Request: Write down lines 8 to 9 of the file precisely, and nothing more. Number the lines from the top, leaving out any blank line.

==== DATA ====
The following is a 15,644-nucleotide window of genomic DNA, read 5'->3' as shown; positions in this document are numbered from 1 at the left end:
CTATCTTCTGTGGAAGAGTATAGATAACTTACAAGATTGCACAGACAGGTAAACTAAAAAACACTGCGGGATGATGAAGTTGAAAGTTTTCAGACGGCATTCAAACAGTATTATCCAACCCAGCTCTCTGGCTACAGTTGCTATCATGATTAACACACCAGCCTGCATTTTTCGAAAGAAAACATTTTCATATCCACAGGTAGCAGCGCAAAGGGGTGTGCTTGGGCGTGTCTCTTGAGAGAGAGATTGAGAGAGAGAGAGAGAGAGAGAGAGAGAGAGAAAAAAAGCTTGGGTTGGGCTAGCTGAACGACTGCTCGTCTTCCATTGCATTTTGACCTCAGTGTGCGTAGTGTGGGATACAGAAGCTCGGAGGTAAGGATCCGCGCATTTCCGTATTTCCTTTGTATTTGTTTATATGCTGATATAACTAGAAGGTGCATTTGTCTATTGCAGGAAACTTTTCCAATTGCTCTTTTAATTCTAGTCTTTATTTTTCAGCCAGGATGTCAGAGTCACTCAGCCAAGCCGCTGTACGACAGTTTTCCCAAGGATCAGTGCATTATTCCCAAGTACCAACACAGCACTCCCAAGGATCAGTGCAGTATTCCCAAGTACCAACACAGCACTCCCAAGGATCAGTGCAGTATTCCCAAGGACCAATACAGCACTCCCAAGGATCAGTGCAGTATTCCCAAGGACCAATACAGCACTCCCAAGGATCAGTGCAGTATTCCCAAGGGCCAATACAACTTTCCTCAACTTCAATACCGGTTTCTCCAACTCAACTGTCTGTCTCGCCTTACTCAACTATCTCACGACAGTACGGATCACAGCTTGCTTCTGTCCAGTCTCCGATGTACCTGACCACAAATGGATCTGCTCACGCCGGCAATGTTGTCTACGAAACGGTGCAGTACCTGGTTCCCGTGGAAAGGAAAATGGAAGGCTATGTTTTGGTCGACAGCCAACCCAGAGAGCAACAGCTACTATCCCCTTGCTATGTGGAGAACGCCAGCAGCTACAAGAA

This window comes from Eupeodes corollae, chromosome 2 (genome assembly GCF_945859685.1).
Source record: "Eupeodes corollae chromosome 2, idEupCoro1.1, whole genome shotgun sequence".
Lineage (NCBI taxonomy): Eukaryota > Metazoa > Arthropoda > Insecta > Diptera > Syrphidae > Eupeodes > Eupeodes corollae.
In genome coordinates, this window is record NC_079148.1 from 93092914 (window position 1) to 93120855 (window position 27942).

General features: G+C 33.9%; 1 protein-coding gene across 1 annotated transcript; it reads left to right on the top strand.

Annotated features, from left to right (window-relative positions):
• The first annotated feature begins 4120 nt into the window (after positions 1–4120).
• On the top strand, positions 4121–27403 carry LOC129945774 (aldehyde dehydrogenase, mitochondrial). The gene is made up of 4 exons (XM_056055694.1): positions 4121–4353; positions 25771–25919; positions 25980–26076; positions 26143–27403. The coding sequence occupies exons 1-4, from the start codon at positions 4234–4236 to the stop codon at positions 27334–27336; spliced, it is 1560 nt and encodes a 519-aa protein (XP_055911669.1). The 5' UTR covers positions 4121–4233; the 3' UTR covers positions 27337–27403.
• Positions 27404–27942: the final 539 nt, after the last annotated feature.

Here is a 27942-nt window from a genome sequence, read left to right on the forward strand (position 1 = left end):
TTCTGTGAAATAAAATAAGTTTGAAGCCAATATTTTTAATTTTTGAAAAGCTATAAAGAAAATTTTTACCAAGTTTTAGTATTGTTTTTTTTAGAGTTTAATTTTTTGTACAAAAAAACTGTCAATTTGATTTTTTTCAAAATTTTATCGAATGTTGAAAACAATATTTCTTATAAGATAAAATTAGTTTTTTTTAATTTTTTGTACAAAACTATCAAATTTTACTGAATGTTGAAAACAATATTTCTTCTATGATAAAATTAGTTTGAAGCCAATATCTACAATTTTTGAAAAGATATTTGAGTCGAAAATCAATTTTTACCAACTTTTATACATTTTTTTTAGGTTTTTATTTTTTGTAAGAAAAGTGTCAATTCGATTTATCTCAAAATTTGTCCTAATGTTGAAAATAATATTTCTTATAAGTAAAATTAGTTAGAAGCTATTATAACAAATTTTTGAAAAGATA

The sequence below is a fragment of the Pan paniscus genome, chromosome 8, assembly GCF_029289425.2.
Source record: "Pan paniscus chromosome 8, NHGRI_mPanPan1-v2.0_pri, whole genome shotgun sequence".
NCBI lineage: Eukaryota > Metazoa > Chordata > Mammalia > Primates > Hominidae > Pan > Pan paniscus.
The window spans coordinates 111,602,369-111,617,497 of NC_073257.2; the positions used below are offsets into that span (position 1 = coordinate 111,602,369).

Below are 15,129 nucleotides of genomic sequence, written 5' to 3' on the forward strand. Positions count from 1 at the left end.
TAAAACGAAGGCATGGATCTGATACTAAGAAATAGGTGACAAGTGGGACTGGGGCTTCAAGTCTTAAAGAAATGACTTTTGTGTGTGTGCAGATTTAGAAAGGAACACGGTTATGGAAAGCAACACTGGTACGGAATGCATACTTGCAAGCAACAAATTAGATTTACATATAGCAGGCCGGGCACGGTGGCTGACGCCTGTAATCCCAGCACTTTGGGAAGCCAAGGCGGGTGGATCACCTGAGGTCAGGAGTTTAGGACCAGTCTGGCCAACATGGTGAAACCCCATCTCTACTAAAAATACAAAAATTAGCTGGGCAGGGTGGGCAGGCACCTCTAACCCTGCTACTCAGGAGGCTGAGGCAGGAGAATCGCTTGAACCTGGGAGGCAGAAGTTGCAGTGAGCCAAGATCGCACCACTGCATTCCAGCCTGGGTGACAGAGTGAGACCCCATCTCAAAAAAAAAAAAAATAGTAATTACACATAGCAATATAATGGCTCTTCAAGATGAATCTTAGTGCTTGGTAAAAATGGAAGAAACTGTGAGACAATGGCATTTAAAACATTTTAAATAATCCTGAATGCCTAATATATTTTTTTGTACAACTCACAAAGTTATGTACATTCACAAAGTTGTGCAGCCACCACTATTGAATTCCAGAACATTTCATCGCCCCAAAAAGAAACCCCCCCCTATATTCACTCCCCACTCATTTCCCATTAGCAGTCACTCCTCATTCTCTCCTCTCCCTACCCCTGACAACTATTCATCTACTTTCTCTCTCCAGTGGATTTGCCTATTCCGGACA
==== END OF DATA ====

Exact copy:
Annotated features, from left to right (window-relative positions):
• The first annotated feature begins 4120 nt into the window (after positions 1–4120).